This week there’s quite a bit of buzz over the release of Metal Gear Solid V: Ground Zeroes, which is the latest instalment in the Metal Gear Solid series and, depending on who you ask, is either a prologue or a “glorified demo.” The catch is that depending on which platform you buy it for, it’s currently for sale for either $20 or $30.
There’s a lot of online outrage over this. Some claim that because it’s a demo, it’s something that shouldn’t be paid for. Others are saying that that price is a bit steep, and that something along the lines of $10-$20 would be more acceptable, particularly if the average play-through (and by that, I mean someone who is playing from start to finish without exploring every single side-activity) is only going to take an hour or two. I’m not going to debate whether Konami is right or wrong to do this, but I am going to remind people that this is the same old trick Konami has used for past MGS games, and people put up with it then.
Back in 1998, before internet connectivity in consoles was a given, Konami released demos of the original Metal Gear Solid in various gaming publications of the day. At that time, just the idea of being able to play a bit of the game before release was compelling enough that people happily paid the money to get their hands on Official PlayStation Magazine. After all, if you wanted to try this game, how else were you going to do it? Then, a few years later in the PS2 generation, Konami upped the ante somewhat. They included a demo of Metal Gear Solid II: Sons of Liberty with Kojima’s new giant robot game, Zone of the Enders. This was a full, retail game, at $60, that just happened to have a demo of one of the most anticipated sequels in gaming. People balked, people complained, people said it was unfair and manipulative. But people went and bought Zone of the Enders anyway, just to get a taste of Snake infiltrating a tanker, and it’s a sure bet that many an Electronic Boutique/GameStop was littered in the following months with trade-ins on ZOE.
Now, in the internet era where demos regularly appear on the PlayStation Store and Xbox Live Marketplace, Konami is trying again. Only instead of tacking on a demo of the upcoming game to another title, they’ve released a short, preliminary Big Boss adventure, and they’re charging $20 for it on last-gen hardware, and $30 on current gen hardware. And people are going ballistic.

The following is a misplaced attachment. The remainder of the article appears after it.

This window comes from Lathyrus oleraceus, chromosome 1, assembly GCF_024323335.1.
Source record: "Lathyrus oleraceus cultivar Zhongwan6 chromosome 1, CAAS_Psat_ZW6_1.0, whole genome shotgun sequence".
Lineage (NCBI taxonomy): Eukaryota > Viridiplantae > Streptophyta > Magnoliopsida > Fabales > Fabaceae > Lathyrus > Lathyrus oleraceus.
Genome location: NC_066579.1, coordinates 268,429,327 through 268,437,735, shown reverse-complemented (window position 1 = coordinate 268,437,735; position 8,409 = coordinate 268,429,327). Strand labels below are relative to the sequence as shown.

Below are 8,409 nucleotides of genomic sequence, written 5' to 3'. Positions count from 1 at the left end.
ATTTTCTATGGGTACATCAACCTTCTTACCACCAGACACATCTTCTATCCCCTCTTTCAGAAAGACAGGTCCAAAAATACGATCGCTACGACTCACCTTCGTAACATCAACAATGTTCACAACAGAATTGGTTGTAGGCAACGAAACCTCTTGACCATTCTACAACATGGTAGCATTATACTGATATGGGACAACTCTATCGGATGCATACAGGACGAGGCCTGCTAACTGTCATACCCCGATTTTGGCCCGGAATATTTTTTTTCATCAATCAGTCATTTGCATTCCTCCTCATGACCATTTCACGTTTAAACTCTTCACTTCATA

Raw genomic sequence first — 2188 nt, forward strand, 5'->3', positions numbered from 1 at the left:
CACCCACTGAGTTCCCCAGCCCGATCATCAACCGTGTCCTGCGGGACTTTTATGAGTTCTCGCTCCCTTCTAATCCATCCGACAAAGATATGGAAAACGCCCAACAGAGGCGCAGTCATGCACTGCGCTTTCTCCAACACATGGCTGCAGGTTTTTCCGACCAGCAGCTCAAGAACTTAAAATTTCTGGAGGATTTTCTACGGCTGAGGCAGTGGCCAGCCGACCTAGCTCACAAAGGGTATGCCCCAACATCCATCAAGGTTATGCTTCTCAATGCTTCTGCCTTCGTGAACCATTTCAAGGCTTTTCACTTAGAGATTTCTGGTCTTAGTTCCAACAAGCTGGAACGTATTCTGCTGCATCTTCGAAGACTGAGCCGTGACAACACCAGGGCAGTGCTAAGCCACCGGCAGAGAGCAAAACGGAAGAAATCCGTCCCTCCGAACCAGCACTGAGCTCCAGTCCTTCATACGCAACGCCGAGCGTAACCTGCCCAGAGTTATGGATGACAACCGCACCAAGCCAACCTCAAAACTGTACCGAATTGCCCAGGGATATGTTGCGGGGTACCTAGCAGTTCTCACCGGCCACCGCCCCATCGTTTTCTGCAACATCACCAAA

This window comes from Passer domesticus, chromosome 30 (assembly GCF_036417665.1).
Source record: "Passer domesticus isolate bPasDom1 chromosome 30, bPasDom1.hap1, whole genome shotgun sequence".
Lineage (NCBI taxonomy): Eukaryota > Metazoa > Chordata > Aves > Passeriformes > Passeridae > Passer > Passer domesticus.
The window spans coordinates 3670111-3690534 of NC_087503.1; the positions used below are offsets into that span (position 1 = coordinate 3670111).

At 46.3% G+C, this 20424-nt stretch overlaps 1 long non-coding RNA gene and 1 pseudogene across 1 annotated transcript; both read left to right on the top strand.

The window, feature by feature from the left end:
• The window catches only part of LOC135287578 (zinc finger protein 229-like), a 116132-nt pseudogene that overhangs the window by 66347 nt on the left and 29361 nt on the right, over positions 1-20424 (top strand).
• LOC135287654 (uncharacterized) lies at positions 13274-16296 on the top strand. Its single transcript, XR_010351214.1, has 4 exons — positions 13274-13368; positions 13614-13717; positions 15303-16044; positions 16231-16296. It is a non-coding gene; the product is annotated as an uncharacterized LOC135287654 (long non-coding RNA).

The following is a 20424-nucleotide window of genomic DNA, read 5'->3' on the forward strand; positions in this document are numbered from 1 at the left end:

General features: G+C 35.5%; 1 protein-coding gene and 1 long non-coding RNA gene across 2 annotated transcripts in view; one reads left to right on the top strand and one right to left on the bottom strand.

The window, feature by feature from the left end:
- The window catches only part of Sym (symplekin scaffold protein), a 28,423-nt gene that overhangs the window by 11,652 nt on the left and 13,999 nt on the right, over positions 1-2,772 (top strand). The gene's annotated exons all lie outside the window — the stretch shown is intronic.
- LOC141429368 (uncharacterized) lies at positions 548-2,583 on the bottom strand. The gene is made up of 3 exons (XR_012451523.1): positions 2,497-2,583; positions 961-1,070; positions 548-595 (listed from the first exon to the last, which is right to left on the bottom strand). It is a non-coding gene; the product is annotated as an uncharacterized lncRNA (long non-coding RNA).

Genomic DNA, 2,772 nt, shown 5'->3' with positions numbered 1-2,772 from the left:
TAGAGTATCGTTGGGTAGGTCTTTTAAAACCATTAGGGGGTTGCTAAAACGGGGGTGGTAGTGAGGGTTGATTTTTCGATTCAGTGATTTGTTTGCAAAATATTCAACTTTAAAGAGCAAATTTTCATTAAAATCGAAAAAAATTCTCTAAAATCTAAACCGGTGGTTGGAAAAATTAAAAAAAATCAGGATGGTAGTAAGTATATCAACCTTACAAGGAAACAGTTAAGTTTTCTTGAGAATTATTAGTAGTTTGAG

There are cries of this being a rip off, and more cries of how this should be free, but what it boils down to is that there are people out there that actually want to play this badly. And they are angry because they feel the asking price is too much for the amount of content. The problem here, if you can even call it a problem, is that Konami isn’t breaking any laws and is free to do with their product as they please. In return, the public is free to react to the product as they please. And this is where things get messy. As much as people may howl that this tactic is wrong, and that it won’t work in this day and age, history tells a different story.
Konami has market researchers. They have accountants. They have people that run the numbers, and they know that with the popularity of the MGS franchise, this is something that will sell. On the internet it may seem like there is almost uniform disdain for Ground Zeroes’ pricing, but the same can be said every November when a new Call of Duty comes out and yet, despite the seeming hatred of the entire gaming community, it is still the best selling franchise every single year. In the same way, Sony released Gran Turismo 5 Prologue for the PS3 in the last generation. That was a handful of cars and a few tracks for $40. People said it was a rip off and they’d wait for the full game. It sold over five million copies. People may not like it, but many people go out and buy this stuff anyway. And that’s what Konami is counting on.
If this is something that gamers feel strongly about, then they should make it known. We’ve already seen that market sentiment can have profound effects on a company. Just look at Microsoft’s spectacular “180” last year after the unveiling of the Xbox One. If the “unfairness” of Ground Zeroes is something with similar public outcry, then we’ll see sales of the game take a nosedive and Konami will learn their lesson. If people complain about it, but then go out and buy it anyway, and it sells a million or more copies, then the gamers have no one to blame but themselves, and Konami’s bean counters will have been proven right. That’s not illegal, that’s just business.